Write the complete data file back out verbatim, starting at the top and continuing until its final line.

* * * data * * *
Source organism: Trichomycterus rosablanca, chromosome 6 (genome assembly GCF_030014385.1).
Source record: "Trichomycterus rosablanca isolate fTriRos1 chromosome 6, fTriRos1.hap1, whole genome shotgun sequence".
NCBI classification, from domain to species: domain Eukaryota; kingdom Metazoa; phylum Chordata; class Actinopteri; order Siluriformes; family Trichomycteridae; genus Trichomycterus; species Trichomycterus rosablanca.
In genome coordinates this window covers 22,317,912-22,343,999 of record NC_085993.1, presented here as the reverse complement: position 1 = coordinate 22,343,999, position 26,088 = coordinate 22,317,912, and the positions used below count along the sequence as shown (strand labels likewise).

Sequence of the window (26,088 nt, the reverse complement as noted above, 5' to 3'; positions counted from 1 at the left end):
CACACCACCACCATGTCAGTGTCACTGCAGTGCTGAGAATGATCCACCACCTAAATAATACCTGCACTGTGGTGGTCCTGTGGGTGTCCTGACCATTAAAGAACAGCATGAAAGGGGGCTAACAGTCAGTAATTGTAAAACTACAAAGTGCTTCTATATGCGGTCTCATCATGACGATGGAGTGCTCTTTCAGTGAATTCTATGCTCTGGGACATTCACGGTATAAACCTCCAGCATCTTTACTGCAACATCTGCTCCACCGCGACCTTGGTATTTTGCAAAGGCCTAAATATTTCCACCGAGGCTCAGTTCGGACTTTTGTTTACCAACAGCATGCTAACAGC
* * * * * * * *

Source organism: Trichomycterus rosablanca, chromosome 6 (genome assembly GCF_030014385.1).
Source record: "Trichomycterus rosablanca isolate fTriRos1 chromosome 6, fTriRos1.hap1, whole genome shotgun sequence".
NCBI classification, from domain to species: domain Eukaryota; kingdom Metazoa; phylum Chordata; class Actinopteri; order Siluriformes; family Trichomycteridae; genus Trichomycterus; species Trichomycterus rosablanca.
In genome coordinates this window covers 22,317,912-22,343,999 of record NC_085993.1, presented here as the reverse complement: position 1 = coordinate 22,343,999, position 26,088 = coordinate 22,317,912, and the positions used below count along the sequence as shown (strand labels likewise).

Sequence of the window (26,088 nt, the reverse complement as noted above, 5' to 3'; positions counted from 1 at the left end):
CACACCACCACCATGTCAGTGTCACTGCAGTGCTGAGAATGATCCACCACCTAAATAATACCTGCACTGTGGTGGTCCTGTGGGTGTCCTGACCATTAAAGAACAGCATGAAAGGGGGCTAACAGTCAGTAATTGTAAAACTACAAAGTGCTTCTATATGCGGTCTCATCATGACGATGGAGTGCTCTTTCAGTGAATTCTATGCTCTGGGACATTCACGGTATAAACCTCCAGCATCTTTACTGCAACATCTGCTCCACCGCGACCTTGGTATTTTGCAAAGGCCTAAATATTTCCACCGAGGCTCAGTTCGGACTTTTGTTTACCAACAGCATGCTAACAGC